Last updated: 05:00 AM ET, Fri August 07 2015

Repurposing the Past to a Modern Function

Destination & Tourism | James Ruggia | August 07, 2015

Repurposing the Past to a Modern Function

PHOTO: The Wensleydale sheep love the 225 acres of Markree Castle so much they're eating up one blade at a time. (All photos courtesy those featured)

One way that Europe manages to keep the continuity of its history a vital and present aspect of its culture is by repurposing buildings. In Europe, a building can undergo a multitude of purposes as it outlives generations of the humanity that lived and worked in it. From Ireland and Portugal to France and Croatia, we have collected several examples of old historic buildings finding new roles in ancient communities. In Portugal, one new build hotel is trying to blend in with its medieval neighbors.

The last time County Sligo’s Markree Castle changed hands was when Oliver Cromwell gifted it to the Cooper family in the mid-17th century. In June the Corscadden Family acquired the castle as their fourth castle hotel. The 30-room castle will reopen next March after €5 million restoration. It’s been a popular location for wedding celebrations for the last 25 years, with its scenic location on 225 acres of parkland, home to the castle’s resident flock of rare-breed Wensleydale sheep.

The restoration project will be carried out in three phases over three years. The first phase will concentrate on the public areas and many of the bedrooms. It will be completed before re-opening next March.

Other castles in the Corscadden collection include Ballyseede Castle in County Kerry, Bellingham Castle in County Louth, and Cabra Castle in County Cavan. The acquisition of Markree comes about a year after the family completed the restoration of Bellingham Castle, which is now one of Ireland’s most popular four star wedding and conference venues.               

Provence has seen a couple of ancient buildings come back to life in 2015.

One of the most beautiful hilltop villages in France, the Villages des Bories, located a few miles from Avignon, recently saw an old presence, La Bastide de Gordes reopen after a careful €20 million renovation of its 16th century building, which resides just outside of a 12th century castle. With views of Luberon Village, the fields of lavender and the Luberon Massif nearby, the 41-room hotel and its three restaurants, four pools and its gardens are situated on terraces. The rooms recall the past using ornate woodwork, wall friezes and a careful curation of 18th century antiques. carefully selected from various historical journeys.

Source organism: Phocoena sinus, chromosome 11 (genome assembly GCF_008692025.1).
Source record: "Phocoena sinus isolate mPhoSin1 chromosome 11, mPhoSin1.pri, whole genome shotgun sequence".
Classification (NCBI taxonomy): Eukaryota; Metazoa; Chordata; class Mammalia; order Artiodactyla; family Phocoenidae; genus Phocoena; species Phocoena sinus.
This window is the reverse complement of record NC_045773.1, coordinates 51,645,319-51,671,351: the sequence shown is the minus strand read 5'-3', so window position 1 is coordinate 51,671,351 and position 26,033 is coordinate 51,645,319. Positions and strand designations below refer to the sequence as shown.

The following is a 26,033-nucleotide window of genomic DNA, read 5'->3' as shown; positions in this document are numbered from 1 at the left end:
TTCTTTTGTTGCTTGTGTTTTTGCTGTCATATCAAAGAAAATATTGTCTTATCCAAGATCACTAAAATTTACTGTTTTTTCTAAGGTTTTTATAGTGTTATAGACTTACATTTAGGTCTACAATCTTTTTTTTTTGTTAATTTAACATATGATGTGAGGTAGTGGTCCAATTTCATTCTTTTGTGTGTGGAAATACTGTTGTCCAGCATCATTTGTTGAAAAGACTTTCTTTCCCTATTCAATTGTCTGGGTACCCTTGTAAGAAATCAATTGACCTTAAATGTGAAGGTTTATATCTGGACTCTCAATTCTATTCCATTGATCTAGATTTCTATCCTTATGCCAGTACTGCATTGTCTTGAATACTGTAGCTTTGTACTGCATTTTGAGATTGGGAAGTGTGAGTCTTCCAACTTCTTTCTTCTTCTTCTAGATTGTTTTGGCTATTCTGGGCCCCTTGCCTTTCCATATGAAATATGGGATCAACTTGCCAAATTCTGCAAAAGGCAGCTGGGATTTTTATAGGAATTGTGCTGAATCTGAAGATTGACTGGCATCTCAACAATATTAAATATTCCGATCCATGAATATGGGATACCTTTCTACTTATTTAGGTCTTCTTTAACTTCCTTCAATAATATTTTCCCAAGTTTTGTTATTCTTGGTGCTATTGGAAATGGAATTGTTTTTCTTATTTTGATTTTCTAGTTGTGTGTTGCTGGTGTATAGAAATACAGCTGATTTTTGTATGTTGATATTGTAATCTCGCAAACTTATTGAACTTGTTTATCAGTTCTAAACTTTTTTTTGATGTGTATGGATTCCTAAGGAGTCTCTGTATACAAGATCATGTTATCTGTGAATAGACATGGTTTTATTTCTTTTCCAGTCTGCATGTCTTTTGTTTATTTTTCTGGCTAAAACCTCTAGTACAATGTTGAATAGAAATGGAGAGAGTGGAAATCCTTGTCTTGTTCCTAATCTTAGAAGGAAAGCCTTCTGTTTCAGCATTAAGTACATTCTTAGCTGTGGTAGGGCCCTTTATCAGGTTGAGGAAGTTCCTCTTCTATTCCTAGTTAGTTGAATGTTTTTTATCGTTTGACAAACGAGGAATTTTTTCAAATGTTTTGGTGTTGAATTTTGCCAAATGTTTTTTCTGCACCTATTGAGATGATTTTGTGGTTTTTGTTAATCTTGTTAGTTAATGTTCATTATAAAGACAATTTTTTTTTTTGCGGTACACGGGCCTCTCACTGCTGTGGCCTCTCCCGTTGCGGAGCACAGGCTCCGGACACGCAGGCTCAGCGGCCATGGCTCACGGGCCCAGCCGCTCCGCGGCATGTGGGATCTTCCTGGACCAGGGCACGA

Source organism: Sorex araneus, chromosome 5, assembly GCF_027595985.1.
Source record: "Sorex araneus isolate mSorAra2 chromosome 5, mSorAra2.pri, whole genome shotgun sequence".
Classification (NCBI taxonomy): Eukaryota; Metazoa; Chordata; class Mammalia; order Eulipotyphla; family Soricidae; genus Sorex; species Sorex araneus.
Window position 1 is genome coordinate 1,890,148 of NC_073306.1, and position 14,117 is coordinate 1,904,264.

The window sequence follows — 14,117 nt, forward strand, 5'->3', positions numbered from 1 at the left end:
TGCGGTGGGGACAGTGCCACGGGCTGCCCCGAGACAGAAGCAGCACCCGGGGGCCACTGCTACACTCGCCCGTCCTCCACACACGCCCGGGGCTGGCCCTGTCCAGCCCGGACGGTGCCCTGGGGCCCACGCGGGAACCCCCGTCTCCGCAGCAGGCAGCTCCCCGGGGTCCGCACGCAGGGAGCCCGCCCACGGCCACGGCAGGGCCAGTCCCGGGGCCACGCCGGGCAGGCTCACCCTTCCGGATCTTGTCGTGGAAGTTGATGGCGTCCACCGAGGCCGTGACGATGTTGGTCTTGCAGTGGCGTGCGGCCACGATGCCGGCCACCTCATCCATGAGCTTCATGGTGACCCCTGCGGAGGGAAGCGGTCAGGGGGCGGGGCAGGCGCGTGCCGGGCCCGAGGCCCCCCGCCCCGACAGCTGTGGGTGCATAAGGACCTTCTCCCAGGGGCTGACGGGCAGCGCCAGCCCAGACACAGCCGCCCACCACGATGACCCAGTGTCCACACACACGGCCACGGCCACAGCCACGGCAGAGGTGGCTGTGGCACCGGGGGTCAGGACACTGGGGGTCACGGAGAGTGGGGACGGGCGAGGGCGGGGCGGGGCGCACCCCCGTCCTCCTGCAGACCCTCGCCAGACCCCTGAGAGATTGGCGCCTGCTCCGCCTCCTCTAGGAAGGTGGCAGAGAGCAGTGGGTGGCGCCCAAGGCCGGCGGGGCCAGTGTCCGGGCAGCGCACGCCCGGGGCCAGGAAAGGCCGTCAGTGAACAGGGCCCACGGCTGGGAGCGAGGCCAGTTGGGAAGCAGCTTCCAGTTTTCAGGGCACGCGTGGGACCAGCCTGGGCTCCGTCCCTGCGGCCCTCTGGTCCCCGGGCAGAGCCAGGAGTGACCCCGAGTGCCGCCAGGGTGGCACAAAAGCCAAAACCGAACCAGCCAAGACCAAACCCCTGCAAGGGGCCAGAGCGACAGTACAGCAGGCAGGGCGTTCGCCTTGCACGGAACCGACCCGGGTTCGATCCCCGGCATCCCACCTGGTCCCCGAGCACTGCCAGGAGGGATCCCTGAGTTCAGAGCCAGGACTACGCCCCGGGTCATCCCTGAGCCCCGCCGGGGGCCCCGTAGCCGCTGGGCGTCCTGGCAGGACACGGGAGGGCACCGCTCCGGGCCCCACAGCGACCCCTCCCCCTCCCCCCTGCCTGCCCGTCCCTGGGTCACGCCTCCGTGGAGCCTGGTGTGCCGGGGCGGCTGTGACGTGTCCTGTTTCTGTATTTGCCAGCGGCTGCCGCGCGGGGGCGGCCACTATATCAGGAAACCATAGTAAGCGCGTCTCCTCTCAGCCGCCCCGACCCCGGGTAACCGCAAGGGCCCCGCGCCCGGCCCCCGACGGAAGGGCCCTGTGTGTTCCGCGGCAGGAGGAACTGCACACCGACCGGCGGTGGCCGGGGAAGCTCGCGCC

PHOTO: Medieval hilltop luxury gets revitalized at La Bastide de Gordes hotel.

In May, the Hotel d’Almeran reopened as the Hotel de Tourrel, a Design Hotels member, sits in the old village center of Saint Remy de Provence. The hotel occupies a 17th century palace, blending architectural details of ancient and modern. Thus the 17th century stone staircase, the old chimneys and stone walls are complemented by such modern flourishes as furniture by ClassiCon designers Eileen Gray and Konstantin Grcic and marbled bathrooms. The hotel’s seven deluxe suites of 300 to 620 square feet have bathrooms with baths and separate showers. The roof terrace, which has a pool, overlooks the Church of St Remy and the Alpilles. The hotel serves Mediterranean cuisine in its restaurant and also has a wine boutique and bar with extensive selection of wines from the region and beyond.

Late last year, the Prijeko Palace opened in Dubrovnik’s Isusovic-Braichi palace that dates back to 1475. In this case the renovation restored the building to its original 13th century appearance. Situated in the middle of the Old Town, the boutique has nine apartments each dedicated to a well-known artist with prominent artwork, elegant furnishings and luxury amenities. The hotel also offers a rooftop terrace overlooking the Old Town, a multipurpose hall and restaurant and wine cellar.

 Coming to Portugal in 2017 will be a new hotel, the Viceroy Algarve at Quinta da Ombria that will attempt to blend into the medieval village surrounding it. The 147-room hotel will be joined by 99 Viceroy-branded residential units available as apartments, villas and townhouses. The property will offer easy access to the region's beaches and will feature seven dining venues, an 18 hole golf course, a spa with 10 treatment rooms, a children's center with various indoor and outdoor play areas, a library lounge, and over 6,000 square feet of cross-functional event and meeting space.

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